In a series of feedback meetings with teachers at each secondary school and the Guernsey Institute, the committee heard many negative responses from staff.
Typed notes made at the feedback session with Grammar School staff have been leaked to the Guernsey Press and show that some teachers at the Les Varendes campus were strongly against many of Education’s initiatives within its preferred model.
In response, Education president Andrea Dudley-Owen said she could understand that teachers were concerned, and the meetings were aimed at getting feedback from staff.
Deputy Dudley-Owen and committee member Bob Murray met the 24 Grammar School teachers on 27 April in what was described as a heated meeting.
Deputy Dudley-Owen was noted in the meeting as saying the information received from the staff survey and previous committees’ engagement workshops last year was used to shape the decisions made on the preferred model. But Grammar staff accused the committee of not listening to them, with feedback provided and the current proposals not connecting.
Recruiting and retaining quality staff, timetabling difficulties, pastoral care degradation, decreasing teaching standards and reduced curriculum choices were all complaints Grammar School teachers put forward.
According to the leaked notes, the figures generated from last year’s staff survey showed 80% of the school’s teaching staff did not believe increasing class sizes to 24 – later revised to 28 – would be desirable, yet bigger class sizes were now on the table.
Teachers felt the proposed model would not result in an equitable system of education and, as a result, staff would move from the States of Guernsey to the private colleges.
The separate sixth form came in for some particularly pointed criticism, with teachers questioning why a new sixth form was being built when there was one already at Les Varendes.
They suggested that staffing it effectively would be impossible, as there were not enough students to solely teach at KS5/sixth form and teachers would be forced to teach subjects outside their specialisms.
Education is proposing having secondary schools at Les Varendes, Les Beaucamps and St Sampson’s High, along with the Guernsey Institute and a new sixth form centre at Les Ozouets.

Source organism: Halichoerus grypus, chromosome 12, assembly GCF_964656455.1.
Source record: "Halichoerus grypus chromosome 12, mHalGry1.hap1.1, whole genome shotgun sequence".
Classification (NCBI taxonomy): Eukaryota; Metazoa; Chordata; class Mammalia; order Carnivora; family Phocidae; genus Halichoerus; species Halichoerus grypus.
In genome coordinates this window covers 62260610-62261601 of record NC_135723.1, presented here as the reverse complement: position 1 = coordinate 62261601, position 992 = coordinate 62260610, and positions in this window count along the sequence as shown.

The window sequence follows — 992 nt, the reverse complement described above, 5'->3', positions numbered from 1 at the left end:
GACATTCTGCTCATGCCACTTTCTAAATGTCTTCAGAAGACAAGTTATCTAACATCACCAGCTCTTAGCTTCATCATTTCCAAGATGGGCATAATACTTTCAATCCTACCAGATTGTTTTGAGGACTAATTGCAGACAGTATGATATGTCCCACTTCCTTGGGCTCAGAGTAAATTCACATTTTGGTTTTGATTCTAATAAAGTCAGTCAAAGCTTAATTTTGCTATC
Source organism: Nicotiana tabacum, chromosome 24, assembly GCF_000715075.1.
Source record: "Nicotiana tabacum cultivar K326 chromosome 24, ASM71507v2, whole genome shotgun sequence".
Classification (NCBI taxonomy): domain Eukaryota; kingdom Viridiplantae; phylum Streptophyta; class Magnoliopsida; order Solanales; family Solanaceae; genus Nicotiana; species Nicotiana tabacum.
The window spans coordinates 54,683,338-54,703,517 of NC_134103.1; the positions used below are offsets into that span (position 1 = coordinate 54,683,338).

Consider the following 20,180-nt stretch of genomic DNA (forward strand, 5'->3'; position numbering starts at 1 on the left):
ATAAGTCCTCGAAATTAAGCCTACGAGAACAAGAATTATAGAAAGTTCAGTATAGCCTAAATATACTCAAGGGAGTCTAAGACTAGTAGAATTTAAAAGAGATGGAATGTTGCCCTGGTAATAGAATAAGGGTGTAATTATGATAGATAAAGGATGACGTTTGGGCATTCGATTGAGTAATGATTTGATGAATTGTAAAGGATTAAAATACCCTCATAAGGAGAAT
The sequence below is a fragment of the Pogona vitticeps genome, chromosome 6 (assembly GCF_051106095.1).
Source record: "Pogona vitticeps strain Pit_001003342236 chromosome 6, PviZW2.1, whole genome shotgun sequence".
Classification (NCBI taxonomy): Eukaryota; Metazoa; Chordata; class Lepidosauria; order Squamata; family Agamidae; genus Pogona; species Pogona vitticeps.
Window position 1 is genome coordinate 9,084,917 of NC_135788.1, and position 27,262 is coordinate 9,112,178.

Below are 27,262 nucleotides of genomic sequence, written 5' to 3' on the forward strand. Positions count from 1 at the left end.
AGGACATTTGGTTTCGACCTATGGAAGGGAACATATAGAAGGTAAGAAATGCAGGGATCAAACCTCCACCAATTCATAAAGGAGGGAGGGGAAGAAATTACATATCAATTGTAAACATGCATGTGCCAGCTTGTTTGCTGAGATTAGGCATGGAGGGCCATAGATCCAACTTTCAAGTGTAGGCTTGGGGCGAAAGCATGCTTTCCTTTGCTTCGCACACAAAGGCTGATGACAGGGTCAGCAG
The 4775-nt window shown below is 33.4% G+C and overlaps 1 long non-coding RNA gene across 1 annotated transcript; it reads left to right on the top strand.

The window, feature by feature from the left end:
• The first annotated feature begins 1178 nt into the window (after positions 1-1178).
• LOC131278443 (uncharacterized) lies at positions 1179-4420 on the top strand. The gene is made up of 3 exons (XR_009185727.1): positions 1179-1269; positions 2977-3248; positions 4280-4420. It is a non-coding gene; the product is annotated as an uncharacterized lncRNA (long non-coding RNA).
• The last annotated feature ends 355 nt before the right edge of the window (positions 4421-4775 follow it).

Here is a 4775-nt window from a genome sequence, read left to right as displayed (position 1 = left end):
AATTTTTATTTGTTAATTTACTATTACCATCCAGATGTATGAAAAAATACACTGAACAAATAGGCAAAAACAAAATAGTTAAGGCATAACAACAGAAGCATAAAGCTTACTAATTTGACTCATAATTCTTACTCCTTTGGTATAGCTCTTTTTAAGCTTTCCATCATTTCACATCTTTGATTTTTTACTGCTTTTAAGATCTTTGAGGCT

Education committee member, Deputy Andy Cameron, who withdrew his approval for the committee’s preferred model last week, admitted that the backlash from the teaching staff at each school was one of the reasons he stopped supporting ESC’s preferred model.
‘I will be issuing either a minority report or an amendment possibly next week.’
Deputy Dudley-Owen said the current model was not sustainable and change was inevitable.
She said the purpose of these sessions, attended by independent facilitator Phil Eyre and Advocate Peter Harwood as an independent observer and by a union representative, was to explain the proposed changes and the rationale behind them and to give staff the opportunity to provide feedback and raise concerns.
‘We fully understand why some staff might be feeling concerned about the prospect of change, that is a natural part of the process of any significant change.’
She said Education was in the process of compiling the feedback into one document, which would then be independently verified before being shared first with the staff who attended the sessions before wider circulation.
The committee is planning further engagement sessions and people working for Education are visiting all four schools every fortnight until the end of term to answer queries.
‘We are keen to ensure staff in each school setting get the support they need to adapt to whatever changes the States resolves to introduce and we will continue our engagement with school staff directly, rather than via the media.’